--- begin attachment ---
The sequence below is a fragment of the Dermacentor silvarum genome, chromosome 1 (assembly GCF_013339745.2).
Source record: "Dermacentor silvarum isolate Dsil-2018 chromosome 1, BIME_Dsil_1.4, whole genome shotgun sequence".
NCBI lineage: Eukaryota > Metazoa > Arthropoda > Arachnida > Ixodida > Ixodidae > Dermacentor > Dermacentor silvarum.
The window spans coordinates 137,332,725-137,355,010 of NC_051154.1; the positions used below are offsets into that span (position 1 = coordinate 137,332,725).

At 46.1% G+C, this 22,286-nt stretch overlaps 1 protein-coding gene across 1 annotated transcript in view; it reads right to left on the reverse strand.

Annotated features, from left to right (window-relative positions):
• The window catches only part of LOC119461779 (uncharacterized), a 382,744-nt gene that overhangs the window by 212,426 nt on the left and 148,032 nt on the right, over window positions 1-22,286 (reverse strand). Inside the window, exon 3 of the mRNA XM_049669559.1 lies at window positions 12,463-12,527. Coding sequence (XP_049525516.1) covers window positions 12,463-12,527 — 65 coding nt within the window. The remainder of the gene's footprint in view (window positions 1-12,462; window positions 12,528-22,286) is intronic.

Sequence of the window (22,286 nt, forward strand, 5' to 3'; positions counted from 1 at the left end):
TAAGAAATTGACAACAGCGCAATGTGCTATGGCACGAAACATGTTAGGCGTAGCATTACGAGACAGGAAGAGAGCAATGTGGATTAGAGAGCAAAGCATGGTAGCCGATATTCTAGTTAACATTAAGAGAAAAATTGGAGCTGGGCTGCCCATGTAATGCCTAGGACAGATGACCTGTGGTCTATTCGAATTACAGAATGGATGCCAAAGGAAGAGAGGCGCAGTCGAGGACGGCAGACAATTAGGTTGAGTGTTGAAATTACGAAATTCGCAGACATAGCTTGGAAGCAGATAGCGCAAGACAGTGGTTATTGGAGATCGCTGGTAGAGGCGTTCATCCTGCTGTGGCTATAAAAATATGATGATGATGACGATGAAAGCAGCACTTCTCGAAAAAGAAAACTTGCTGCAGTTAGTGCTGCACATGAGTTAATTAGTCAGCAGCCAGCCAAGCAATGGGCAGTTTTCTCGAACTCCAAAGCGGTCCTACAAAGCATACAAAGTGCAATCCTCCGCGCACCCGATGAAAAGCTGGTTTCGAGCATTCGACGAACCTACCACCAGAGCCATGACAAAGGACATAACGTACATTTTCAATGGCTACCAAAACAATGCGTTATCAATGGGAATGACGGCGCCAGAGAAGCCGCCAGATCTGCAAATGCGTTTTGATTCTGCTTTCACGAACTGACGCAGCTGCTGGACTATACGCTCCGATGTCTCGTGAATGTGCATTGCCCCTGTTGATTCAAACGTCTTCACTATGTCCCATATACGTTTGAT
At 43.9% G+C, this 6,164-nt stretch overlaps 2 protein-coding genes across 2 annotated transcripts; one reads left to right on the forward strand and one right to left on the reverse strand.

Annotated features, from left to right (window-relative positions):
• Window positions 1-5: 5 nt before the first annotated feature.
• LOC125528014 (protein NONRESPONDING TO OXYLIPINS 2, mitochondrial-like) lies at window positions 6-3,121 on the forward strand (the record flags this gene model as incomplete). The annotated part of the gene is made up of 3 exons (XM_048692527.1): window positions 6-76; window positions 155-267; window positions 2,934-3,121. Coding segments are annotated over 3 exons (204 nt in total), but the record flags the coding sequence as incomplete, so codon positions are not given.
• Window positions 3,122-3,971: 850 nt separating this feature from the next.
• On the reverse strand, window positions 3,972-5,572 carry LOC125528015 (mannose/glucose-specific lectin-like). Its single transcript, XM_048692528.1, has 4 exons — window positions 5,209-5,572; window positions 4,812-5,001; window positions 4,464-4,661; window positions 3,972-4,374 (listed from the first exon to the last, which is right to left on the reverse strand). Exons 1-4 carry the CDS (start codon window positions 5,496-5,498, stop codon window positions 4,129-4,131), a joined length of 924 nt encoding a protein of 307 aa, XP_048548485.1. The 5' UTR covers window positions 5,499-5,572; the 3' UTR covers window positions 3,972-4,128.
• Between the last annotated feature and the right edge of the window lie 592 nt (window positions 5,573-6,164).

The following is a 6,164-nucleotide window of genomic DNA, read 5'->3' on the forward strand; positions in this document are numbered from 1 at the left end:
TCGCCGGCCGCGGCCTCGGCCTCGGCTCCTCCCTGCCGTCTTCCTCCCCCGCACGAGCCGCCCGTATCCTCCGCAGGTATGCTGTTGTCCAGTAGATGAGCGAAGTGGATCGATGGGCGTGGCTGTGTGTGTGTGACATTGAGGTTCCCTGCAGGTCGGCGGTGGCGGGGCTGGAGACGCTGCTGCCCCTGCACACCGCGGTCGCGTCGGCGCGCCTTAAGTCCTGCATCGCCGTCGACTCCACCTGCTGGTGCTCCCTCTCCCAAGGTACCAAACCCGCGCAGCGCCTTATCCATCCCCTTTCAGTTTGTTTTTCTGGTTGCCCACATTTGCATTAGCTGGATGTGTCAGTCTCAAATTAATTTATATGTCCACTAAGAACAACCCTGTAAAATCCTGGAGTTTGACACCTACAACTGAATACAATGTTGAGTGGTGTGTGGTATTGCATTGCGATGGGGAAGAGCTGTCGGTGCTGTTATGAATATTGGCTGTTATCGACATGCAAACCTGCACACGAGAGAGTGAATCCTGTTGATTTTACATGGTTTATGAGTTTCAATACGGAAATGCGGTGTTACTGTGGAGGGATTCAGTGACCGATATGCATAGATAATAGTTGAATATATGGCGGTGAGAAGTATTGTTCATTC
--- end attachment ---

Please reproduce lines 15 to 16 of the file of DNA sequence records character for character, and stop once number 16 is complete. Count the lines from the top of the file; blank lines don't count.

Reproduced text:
• On the reverse strand, window positions 3,972-5,572 carry LOC125528015 (mannose/glucose-specific lectin-like). Its single transcript, XM_048692528.1, has 4 exons — window positions 5,209-5,572; window positions 4,812-5,001; window positions 4,464-4,661; window positions 3,972-4,374 (listed from the first exon to the last, which is right to left on the reverse strand). Exons 1-4 carry the CDS (start codon window positions 5,496-5,498, stop codon window positions 4,129-4,131), a joined length of 924 nt encoding a protein of 307 aa, XP_048548485.1. The 5' UTR covers window positions 5,499-5,572; the 3' UTR covers window positions 3,972-4,128.
• Between the last annotated feature and the right edge of the window lie 592 nt (window positions 5,573-6,164).